Madrid, the capital of Spain, the cultural and physical centre of the Iberian peninsular and home to some amazing oddities. We all know about the crazy Gaudi architecture in Barcelona, but lets’ explore Spains largest city.
The only known statue of the devil in the world holds a glorious position in the impressive Retiro park in Madrid. Officially called the Estatue del Angel Caido, or Statue of the Fallen Angel, it doesn’t appear too satanic, but that fallen angel became Lucifer himself. Most cities would refuse such a statue, but it seems in Madrid the rules are a little more relaxed. Just don’t down head down too late, some nights of the year reports of black hooded worshippers performing satanic rituals abound.
If you have a somewhat twisted idea about what art should look like, maybe a trip down to La Neomudejar will be up your alley. Not far from the main train station in an old industrial building a collective of artists create and display their work. Creepy repeating video shorts, random nudity, industrial machinery, bleak charcoal drawings and frankly scary statues litter the handful of rooms. The noises from the various mini-cinemas induce an eerie atmosphere, and be prepared to share your seat with a decapitated manakin. Dark, creepy and delightfully weird.
An Egyptian temple in a European capital? Why not, it’s beautiful, strange and fits in surprisingly well. The Temple of Debod is free to enter, and even hosts occasional evening concerts, and only a couple metro stops away from the centre of the city, it’s really not hard to find. Built 2 Centuries BC, and transported to Spain in the 20th Century AD it was partly a donation, but also a rehoming as it’s original placement is now underwater thanks to the construction of a large dam in Egypt.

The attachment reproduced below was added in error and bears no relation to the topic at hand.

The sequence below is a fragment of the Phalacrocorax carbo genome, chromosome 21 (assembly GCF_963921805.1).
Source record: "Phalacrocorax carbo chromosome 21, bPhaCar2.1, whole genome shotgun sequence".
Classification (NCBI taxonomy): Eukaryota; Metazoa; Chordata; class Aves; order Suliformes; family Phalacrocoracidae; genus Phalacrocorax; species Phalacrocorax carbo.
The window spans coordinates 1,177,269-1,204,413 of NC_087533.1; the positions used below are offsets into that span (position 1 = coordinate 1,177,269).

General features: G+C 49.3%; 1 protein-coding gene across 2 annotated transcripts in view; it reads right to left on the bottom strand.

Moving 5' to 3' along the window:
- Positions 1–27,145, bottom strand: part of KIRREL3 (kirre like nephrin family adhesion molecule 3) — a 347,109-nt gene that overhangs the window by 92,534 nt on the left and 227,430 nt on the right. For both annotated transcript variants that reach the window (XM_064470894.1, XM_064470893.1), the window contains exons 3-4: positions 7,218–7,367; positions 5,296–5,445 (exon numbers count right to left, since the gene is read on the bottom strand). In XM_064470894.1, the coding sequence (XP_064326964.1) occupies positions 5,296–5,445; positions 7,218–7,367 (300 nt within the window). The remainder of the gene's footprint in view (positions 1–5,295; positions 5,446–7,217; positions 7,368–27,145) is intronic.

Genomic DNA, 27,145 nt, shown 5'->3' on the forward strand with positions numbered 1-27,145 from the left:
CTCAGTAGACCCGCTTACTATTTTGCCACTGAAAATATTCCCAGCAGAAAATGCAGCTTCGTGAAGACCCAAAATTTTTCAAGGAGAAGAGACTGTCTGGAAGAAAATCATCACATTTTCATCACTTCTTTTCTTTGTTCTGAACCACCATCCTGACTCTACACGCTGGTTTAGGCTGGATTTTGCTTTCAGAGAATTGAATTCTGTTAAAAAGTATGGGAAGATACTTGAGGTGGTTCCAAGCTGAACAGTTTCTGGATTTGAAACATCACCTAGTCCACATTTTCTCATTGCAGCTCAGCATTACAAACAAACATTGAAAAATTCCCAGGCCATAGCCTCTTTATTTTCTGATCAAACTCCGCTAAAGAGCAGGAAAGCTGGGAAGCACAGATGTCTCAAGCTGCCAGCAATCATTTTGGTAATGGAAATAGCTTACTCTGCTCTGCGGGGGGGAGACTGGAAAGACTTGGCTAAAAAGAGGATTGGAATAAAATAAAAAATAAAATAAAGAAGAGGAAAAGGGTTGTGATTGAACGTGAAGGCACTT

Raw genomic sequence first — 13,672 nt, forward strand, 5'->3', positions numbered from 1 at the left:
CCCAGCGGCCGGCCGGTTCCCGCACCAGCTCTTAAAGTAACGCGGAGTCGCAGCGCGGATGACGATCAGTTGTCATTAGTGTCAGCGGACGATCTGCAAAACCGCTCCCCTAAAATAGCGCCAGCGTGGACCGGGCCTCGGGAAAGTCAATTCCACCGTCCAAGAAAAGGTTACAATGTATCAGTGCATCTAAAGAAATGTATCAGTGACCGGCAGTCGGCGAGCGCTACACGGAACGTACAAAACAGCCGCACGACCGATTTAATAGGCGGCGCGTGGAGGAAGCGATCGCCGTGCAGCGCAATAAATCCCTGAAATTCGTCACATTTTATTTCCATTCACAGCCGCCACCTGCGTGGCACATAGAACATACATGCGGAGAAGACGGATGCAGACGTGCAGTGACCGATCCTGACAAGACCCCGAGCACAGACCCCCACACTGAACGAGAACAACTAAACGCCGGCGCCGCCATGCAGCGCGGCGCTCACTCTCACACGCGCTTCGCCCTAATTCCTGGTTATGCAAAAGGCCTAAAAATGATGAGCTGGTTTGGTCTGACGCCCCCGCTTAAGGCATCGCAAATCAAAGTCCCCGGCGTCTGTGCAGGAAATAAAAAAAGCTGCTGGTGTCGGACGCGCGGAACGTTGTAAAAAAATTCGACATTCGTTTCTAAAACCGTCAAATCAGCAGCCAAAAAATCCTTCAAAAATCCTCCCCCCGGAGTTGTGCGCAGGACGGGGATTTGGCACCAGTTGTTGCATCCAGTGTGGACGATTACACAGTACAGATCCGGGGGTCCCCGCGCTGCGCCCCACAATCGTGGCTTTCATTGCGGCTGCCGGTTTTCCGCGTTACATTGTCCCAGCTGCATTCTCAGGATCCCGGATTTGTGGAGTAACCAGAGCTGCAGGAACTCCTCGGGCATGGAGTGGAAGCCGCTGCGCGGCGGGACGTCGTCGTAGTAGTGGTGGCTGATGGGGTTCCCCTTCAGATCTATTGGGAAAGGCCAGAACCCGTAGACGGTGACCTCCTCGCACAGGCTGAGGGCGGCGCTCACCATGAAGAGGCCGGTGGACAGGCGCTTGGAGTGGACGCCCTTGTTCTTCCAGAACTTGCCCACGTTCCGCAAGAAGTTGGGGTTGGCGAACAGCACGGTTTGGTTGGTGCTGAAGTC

Do you believe in ghosts? Perhaps a trip to Estacion De Chamberi, an abandoned metro station will convince you. Part ways between Bilbao and Iglesia stations the platforms at Chamberi were too short for the newer trains, and with others in such close proximity it wasn’t needed anymore. While they closed the station the trains still ran through it, and the eery empty space was nick-named the Ghost Station. It’s now open and free to the public, but operates a one-in-one-out system, so arrive early (ish, as it doesn’t open until 10)
Before women were permitted entrance to the university, what could a girl do? A little inspiration from a Shakespearean classic maybe, and there’s one more boy in class today. Julia decided to get herself an education in 1848, and this statue is dedicated to her.
Another statue, but this time it’s an old lady throwing the metal horns. Why? Because they loved her of course. The restrictions of Francos regime meant metal music came to Spain late, but not too late for Angeles Rodriguez Higaldo. She embraced it, and became a regular at metal shows, big and small. AC/DC, Rolling Stones, Black Sabbath and many more. She became a local icon and after she died in 1993 they put up the statue in her honour.
Perhaps after all these unusual sights you need a drink to relax. What better place to go than the beach right? But Madrid is about 350km from the ocean, so the locals decided to make one. Not a city beach like some, but an underground beach, with a bar of course. Ojala is a funky place serving some nice traditional Spanish food, but most importantly, they let you sink your toes into the sand at their basement beach.